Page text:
The Effect of Ingestion of Megadoses of Ascorbic Acid on Urinary Oxalate Excretion in Normal Subjects and Stone Formers
In Western countries megadoses of ascorbic acid, ranging from 3 to 30 g, are being advocated as prophylactic and therapeutic measures against several diseases, notably the common cold and certain malignant conditions1−6. In India, it is common practice to use ascorbic acid in doses between 200 and 1000 mg/day during the post-operative period to achieve faster wound healing and to counter infection but there is an increased trend towards the use of megadoses of ascorbic acid.
KeywordsAscorbic Acid Oxalic Acid Calcium Oxalate Urinary Oxalate Urinary Oxalate Excretion
Unable to display preview. Download preview PDF.
- 2.A. Hodgkinson, “Oxalic Acid in Biology and Medicine”, Academic Press, London (1977).Google Scholar
- 3.E. Cameron, L. Pauling, and B. Leibowitz, Rev. Canc. Res. 39:663 (1979).Google Scholar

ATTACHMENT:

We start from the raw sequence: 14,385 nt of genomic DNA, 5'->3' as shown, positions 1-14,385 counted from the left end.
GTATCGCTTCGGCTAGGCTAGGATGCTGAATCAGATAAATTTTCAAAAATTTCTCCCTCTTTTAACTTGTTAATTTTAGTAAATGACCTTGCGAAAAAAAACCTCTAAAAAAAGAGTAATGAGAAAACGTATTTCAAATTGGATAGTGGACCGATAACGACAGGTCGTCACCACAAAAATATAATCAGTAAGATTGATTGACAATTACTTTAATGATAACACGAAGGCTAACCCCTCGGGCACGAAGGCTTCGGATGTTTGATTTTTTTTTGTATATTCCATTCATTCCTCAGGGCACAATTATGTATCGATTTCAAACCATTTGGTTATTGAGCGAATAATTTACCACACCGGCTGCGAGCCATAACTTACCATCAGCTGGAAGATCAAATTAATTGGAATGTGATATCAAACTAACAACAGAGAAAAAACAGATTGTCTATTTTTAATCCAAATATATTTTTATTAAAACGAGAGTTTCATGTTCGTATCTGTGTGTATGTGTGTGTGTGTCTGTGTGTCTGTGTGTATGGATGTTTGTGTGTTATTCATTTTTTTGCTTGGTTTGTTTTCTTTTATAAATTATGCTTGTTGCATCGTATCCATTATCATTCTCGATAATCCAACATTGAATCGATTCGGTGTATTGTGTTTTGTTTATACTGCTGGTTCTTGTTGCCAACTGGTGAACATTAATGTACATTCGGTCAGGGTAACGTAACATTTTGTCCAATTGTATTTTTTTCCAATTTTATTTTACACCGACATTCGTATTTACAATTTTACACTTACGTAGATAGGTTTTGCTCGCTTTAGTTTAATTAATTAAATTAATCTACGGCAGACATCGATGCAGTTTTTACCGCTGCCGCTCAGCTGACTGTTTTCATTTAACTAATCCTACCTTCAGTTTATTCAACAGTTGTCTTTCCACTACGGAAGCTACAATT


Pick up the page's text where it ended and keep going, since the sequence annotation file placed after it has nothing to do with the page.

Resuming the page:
- 7.A. K. Pendse, A. K. Srivastava, J. L. Kumawat, H. S. Sharma, R. Ghosh, A. Goyal, and P. P. Singh, Int. Cell. Surg. Bull. 188: (1982).Google Scholar
- 8.P. P. Singh, A. K. Pendse, R. Ghosh, and A. Goyal, Asian Med. J. (in press).Google Scholar
- 10.L. H. Smith, New Engl. J. Med. 298:856 (1978).Google Scholar
- 11.S. Natelson, “Techniques of Clinical Chemistry”, Charles C. Thomas, Springfield (1971).Google Scholar
- 13.H. Varley, A. H. Gowenlock and M. Bell, “Practical Clinical Biochemistry”, Vol. I, Heinemann, London (1976).Google Scholar